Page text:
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    Most cases of ovarian cancer tend to develop in women at the age of 50 years and over; however, this is not always the case, as any woman may be at a risk from developing it. Although the cause is not exactly clear, there are certain factors that may influence the possibilities of one woman being diagnosed with ovarian cancer (at any age), and another not.

    The problem with ovarian cancer, is that most of the time it is usually diagnosed while at a late stage (stage III or later) after having already done much of the damage. And, although ovarian cancer may be more curable with an early stage diagnosis, it is less likely to be cured when a stage III or later development has taken place (depending on the type of cancer the woman is diagnosed with).

    How many different types exist?

    1. Epithelial Ovarian Cancer – is the most common type (responsible for around 9 out of every 10 cases) and predominant in women aged 50 years and over.

    2. Germ Cell Ovarian Cancer – is less common (responsible for around 1 in 10 cases) and more likely to be found in a younger woman, although it is highly treatable (even when diagnosed at a late stage).

    3. Stromal Ovarian Cancer – is very rare (responsible for a small percentage of diagnosed cases [between 5% – 8%]), although any woman may be at risk from developing it.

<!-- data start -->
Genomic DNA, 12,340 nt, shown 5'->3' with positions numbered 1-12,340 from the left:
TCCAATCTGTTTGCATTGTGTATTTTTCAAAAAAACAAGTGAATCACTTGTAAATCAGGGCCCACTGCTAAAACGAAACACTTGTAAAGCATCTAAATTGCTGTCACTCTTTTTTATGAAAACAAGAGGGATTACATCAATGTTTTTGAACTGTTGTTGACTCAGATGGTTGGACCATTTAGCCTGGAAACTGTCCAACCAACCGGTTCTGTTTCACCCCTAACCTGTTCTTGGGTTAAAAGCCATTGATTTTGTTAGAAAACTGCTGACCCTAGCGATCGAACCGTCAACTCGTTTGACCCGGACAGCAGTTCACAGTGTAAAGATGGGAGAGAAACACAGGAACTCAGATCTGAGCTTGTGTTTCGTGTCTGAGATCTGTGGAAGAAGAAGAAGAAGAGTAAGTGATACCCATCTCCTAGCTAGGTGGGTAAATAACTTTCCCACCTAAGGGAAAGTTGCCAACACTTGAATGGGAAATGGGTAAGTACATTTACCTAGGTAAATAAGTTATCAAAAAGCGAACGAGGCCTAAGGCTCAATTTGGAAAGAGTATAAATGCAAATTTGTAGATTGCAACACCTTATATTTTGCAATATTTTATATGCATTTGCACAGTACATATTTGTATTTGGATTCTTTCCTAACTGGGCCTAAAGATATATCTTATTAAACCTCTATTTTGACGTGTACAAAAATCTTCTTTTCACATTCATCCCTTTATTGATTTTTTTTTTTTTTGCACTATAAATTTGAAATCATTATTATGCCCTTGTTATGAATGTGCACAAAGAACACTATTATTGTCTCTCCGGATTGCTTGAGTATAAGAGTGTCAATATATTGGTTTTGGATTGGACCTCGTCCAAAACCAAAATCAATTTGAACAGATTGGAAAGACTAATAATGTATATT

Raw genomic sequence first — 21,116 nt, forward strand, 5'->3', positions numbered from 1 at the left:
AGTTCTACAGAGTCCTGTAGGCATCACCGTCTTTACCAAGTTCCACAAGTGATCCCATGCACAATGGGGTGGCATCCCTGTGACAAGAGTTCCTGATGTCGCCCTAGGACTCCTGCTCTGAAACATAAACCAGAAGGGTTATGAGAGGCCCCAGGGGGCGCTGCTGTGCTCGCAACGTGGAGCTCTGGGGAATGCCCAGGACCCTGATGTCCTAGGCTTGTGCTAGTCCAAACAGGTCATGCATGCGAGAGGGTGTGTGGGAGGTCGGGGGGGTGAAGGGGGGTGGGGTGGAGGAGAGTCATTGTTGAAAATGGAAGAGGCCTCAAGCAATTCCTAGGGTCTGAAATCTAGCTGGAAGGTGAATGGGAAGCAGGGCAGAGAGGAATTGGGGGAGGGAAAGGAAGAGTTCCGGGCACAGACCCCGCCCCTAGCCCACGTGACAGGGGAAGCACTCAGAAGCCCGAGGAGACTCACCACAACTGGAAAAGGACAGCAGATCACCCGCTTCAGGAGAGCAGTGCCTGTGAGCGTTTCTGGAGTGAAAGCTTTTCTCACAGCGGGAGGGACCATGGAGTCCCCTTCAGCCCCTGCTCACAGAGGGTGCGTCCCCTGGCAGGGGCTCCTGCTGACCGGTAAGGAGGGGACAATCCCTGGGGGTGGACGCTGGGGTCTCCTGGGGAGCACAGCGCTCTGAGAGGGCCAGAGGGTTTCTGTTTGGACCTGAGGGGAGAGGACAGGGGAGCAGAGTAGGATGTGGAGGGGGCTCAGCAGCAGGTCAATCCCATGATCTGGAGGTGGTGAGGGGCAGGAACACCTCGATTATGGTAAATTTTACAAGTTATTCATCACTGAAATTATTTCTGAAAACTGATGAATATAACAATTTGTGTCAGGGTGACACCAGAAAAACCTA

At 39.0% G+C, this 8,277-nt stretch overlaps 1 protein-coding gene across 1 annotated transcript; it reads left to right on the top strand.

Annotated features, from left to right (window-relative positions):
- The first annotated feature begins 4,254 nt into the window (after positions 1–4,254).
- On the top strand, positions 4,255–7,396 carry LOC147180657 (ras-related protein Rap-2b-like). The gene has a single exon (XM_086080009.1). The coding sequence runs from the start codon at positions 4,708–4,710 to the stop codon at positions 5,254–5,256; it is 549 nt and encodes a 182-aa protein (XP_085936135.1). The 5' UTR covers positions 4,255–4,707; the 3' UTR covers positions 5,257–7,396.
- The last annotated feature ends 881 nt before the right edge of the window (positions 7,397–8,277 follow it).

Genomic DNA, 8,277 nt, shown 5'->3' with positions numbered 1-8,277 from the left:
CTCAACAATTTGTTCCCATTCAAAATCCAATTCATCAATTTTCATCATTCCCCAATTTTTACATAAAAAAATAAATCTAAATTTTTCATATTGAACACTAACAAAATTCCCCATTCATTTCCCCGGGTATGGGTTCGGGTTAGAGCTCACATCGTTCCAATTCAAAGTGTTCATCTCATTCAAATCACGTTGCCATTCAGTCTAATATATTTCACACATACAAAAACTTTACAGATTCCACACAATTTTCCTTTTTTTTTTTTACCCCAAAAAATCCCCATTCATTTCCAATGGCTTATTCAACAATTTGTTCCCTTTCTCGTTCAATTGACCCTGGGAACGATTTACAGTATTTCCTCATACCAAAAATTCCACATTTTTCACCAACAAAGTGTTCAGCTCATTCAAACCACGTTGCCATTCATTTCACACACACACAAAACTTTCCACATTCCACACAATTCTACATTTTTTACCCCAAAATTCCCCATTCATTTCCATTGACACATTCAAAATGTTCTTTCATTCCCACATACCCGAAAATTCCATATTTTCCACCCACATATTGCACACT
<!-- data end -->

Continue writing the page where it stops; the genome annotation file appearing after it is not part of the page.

What are their risk factors?

    Depending on certain factors, such as: age (most cases occur at the age of 50 years and over), ovulation factors (the less a woman ovulates the lower the risks [taking the birth pill, having children, and breast-feeding reduce the risks]), being over-weight or obese, not bearing children, taking hormone replacement therapy (HRT), or a late menopause increase the risks. However, sterilization and hysterectomy both reduce the risk factors.

    Another important factor that must be taken into consideration are the genetics of the woman involved (a family history of cancer can be very influential to the risks).

    The following statistics are from previous known cases:

    1. Life-time risk of a woman being diagnosed with the disease is 1.37%.

    2. Mid-range age risk of developing the disease is 63 years old.

    3. Average age for developing the disease is between 35 – 54 years old.

    4. Caucasian women are more at risk with 13.3 cases per 100,000.

    5. Approximately 92% of women diagnosed at stage I, will still be alive 5-years later.

    6. The average overall survival rate for all ovarian cancers is a 45% 5-year survival (due to late stage diagnosis being common).

    Any woman may be at risk of being diagnosed with ovarian cancer, although many individual factors must be considered first before estimating their prognosis (life expectancy) and possibility of being cured. Statistics may vary depending from which authority they were taken from, and should only be used as a guidance.

    Source by Philip A Edmonds-Hunt

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